Neil Landau teaches the first cohort of MFA Film students. (Photo: Sarah Freeman).

Neil Landau says movies premiering on streaming services will have lasting business ramifications

Warner Brothers recently announced it will premiere 2021 movies on the HBO Max streaming platform at the same time the films release in theaters.

The groundbreaking business decision affects distribution of many films created here in Georgia. We asked asked Neil Landau, associate professor in EMST and director of screenwriting for the MFA Film program, about the ramifications of this announcement and what it means in regard to evolving viewer habits.

Landau teaches a class at the beginning of the Fall 2020 semester. (Photo: Sarah Freeman).

“This is a sea change that will have lasting, if not permanent, repercussions on the movie business — from P&A (prints and advertising) and distribution to exhibition and all-important opening weekend box office tallies,” Landau said.

He says home streaming offers advantages and access to some productions that audiences may not have previously had.

“Depending on the post Covid-19 economic rebound, I believe streaming movies at home is here to stay,” said Landau. ” Not only is it much cheaper for those on a budget, it’s also more convenient and offers more global choices.”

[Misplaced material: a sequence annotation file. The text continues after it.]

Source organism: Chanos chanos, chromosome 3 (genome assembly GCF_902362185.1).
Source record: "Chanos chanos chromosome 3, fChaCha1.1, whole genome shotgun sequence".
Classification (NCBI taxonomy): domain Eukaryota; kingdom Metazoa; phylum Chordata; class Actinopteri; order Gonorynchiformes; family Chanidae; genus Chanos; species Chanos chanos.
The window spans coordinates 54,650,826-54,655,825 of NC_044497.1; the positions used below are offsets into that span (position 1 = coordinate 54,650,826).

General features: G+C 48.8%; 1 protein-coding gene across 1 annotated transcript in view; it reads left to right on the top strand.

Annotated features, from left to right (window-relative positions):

The relationship between movie theaters and streaming services will continue to be defined and Landau says there are some critical questions that must be answered through audience behavior.

“Can both cinemas and movies-on-demand streaming at home co-exist?  Will people, who have mainly been staying home to avoid contagion, be compelled to return to the communal movie-going experience,” Landau questioned.

“My hunch is that while the communal experience of cinema will survive, many movie megaplexes will downsize or go out of business (tantamount to book stores and shopping malls in the age of Amazon Prime),” Landau said.

Like all industries that rely on people gathering, Landau says the new landscape must be defined through the public response to medical breakthroughs as COVID-19 treatments are administered. However, he says many of the business decisions are made because streaming profits benefit movie studio groups too.

“We already had signs of what I call “Digital Darwinism,” but Covid-19 has made it impossible for movie theaters to compete,” Landau said. “Once we have a vaccine and we get the economy back on track, it’s anyone’s guess.  We all know for certain that sports will remain huge.  Ditto for video games.  But movies on-demand at home and relatively inexpensive monthly streaming subscriptions are not the competition for the major studios because they own or have a stake in most of these streaming platforms.”

“You could look at HBO Max’s decision to collapse theatrical windows as cannibalizing their own business —until you realize that they’re profiting from increasing their HBO Max subscriptions exponentially,” said Landau. “And a monthly subscription fee and access to customer data are both gifts that keep on giving, not dependent on what’s opening at the movie theater.”

Learn more about the UGA MFA Film program at: mfafilm.uga.edu.

Date: December 11, 2020
Author:  Dayne Young,  dayne@uga.edu